Heliotropic Leaf Movements in Plants
Many plant species, especially those in the Leguminosae and Malvaceae have the ability to orient their leaves in relation to the sun's direct rays. These movements can be classified as tracking the sun (diaheliotropism), or avoiding the sun (paraheliotropism). Tracking the sun maximizes the amount of direct solar radiation a leaf recieves, while paraheliotropism reduces the amount a leaf receives. These leaf movements are not growth movements, rather they are rapid, reversible movements in response to turgor changes in cells in an organ at the base of the leaf petiole called a pulvinus. Many desert annuals, plants that grow in response to unpredictable rains show heliotropic movements. These tracking movements can increase radiation interception, photosynthesis and growth rates - advantageous properties in an ephemeral environment. Some of these annuals also show paraheliotropism in response to water stress, thus, extending life by reducing leaf temperatures and water loss as soils dry out.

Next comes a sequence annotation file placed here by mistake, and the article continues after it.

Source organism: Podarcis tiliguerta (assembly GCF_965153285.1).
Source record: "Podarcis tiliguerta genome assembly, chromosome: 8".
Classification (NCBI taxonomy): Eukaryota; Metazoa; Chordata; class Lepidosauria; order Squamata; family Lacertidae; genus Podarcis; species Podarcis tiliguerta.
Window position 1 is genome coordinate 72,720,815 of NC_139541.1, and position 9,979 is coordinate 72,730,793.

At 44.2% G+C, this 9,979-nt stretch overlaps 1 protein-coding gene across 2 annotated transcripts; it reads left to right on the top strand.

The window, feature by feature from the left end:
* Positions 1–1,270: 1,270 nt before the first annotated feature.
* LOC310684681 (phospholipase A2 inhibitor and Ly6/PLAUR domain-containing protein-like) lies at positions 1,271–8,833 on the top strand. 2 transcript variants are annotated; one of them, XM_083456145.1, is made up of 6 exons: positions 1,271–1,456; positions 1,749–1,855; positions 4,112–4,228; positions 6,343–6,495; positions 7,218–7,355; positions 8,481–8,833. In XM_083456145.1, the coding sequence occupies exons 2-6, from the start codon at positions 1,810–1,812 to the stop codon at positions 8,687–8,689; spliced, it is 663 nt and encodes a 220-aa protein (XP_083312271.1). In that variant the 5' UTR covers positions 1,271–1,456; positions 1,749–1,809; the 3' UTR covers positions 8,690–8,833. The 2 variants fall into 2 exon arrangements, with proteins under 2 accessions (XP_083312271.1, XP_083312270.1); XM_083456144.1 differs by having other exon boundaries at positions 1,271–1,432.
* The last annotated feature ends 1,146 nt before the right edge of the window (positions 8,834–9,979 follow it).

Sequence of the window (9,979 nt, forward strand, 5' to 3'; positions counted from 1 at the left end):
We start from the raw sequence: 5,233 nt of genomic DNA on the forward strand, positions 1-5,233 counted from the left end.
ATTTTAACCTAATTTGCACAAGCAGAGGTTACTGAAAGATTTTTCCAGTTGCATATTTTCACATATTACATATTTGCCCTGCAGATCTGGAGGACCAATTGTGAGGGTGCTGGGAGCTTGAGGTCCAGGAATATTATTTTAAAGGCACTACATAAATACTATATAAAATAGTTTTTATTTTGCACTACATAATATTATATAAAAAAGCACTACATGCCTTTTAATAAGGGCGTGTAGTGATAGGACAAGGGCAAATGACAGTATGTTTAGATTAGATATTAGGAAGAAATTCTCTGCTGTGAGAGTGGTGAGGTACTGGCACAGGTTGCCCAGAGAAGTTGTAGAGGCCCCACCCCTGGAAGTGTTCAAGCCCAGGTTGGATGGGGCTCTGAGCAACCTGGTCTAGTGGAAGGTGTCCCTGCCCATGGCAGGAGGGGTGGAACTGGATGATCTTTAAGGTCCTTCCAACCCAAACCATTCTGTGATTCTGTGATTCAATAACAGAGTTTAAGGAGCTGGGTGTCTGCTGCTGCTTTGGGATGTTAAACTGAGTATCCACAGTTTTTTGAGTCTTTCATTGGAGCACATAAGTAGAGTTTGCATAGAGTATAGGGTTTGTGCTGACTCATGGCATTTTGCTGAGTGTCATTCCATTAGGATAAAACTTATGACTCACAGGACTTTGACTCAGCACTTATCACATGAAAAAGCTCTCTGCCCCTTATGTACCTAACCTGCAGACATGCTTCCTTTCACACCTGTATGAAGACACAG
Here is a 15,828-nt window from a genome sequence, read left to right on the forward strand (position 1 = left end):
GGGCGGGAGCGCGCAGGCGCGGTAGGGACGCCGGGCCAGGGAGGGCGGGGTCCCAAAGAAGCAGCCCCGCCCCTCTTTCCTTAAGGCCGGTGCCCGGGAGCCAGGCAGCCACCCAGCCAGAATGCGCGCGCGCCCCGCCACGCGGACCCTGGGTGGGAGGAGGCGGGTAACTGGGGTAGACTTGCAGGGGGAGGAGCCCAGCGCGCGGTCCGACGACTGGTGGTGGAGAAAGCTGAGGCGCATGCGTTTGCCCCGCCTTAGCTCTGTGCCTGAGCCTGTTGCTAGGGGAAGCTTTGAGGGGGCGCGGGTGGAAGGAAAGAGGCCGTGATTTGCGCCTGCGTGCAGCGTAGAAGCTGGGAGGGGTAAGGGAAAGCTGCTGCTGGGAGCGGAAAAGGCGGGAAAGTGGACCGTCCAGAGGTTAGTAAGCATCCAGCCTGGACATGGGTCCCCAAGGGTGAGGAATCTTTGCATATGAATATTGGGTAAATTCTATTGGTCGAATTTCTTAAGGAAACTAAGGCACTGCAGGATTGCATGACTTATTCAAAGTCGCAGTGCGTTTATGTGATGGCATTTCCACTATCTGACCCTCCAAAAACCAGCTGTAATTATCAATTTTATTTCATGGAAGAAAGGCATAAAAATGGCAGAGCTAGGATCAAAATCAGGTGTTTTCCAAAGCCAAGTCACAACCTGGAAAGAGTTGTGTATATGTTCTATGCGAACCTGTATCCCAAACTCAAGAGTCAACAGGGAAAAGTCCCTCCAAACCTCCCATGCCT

This is an animation constructed frompictures taken every 5 minutes over a 45 minute span. A soybean (Glycine max) leaf was held horizontally under a bright light. The leaf rapidly moves into a vertical position (paraheliotropism). The pictures were put in reverse order at the end of the animation to show the complete cycle of movement.
These are pictures of two desert annuals in Death Valley, CA. On the left is Eremalche rotundifolium, a solar tracker in the Malvaceae family. On the right is Lupinus arizonicus, a leguminous plant that shows a mixture of tracking and paraheliotropism, depending upon its water status.
Here is a series of pictures taken at midday every day during a drought cycle. The lupine starts with a fully saturated pot, and over a 9 day period dries out. Each day, the leaf cups more, reducing midday irradiance. The pulvinus can be seen as a swelling of a lighter color at the base of the leaflets. The same 9 pictures are used in reverse order in the animation, to show the full cycle of movement.